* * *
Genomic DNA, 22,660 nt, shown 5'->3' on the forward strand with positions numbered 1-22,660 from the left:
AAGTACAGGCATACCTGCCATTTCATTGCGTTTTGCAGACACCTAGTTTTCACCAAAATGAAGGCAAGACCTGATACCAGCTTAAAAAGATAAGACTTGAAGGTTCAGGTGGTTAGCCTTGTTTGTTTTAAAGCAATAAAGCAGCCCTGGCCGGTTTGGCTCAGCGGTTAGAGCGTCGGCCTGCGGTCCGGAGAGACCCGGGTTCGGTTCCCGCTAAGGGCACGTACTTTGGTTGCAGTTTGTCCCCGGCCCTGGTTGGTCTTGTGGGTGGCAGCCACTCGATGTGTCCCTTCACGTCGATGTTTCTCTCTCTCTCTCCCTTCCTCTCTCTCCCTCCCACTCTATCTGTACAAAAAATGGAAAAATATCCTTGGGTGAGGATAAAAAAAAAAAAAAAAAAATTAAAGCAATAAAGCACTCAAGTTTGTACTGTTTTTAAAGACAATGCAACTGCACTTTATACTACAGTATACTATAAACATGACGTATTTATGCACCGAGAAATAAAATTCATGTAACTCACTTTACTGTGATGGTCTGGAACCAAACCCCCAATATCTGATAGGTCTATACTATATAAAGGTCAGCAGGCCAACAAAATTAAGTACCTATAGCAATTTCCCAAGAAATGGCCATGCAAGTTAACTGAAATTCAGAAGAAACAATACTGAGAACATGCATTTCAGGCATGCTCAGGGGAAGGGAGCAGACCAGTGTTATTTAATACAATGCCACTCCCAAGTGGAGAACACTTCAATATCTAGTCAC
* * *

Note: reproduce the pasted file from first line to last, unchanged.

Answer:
Genomic DNA, 22,660 nt, shown 5'->3' on the forward strand with positions numbered 1-22,660 from the left:
AAGTACAGGCATACCTGCCATTTCATTGCGTTTTGCAGACACCTAGTTTTCACCAAAATGAAGGCAAGACCTGATACCAGCTTAAAAAGATAAGACTTGAAGGTTCAGGTGGTTAGCCTTGTTTGTTTTAAAGCAATAAAGCAGCCCTGGCCGGTTTGGCTCAGCGGTTAGAGCGTCGGCCTGCGGTCCGGAGAGACCCGGGTTCGGTTCCCGCTAAGGGCACGTACTTTGGTTGCAGTTTGTCCCCGGCCCTGGTTGGTCTTGTGGGTGGCAGCCACTCGATGTGTCCCTTCACGTCGATGTTTCTCTCTCTCTCTCCCTTCCTCTCTCTCCCTCCCACTCTATCTGTACAAAAAATGGAAAAATATCCTTGGGTGAGGATAAAAAAAAAAAAAAAAAAATTAAAGCAATAAAGCACTCAAGTTTGTACTGTTTTTAAAGACAATGCAACTGCACTTTATACTACAGTATACTATAAACATGACGTATTTATGCACCGAGAAATAAAATTCATGTAACTCACTTTACTGTGATGGTCTGGAACCAAACCCCCAATATCTGATAGGTCTATACTATATAAAGGTCAGCAGGCCAACAAAATTAAGTACCTATAGCAATTTCCCAAGAAATGGCCATGCAAGTTAACTGAAATTCAGAAGAAACAATACTGAGAACATGCATTTCAGGCATGCTCAGGGGAAGGGAGCAGACCAGTGTTATTTAATACAATGCCACTCCCAAGTGGAGAACACTTCAATATCTAGTCAC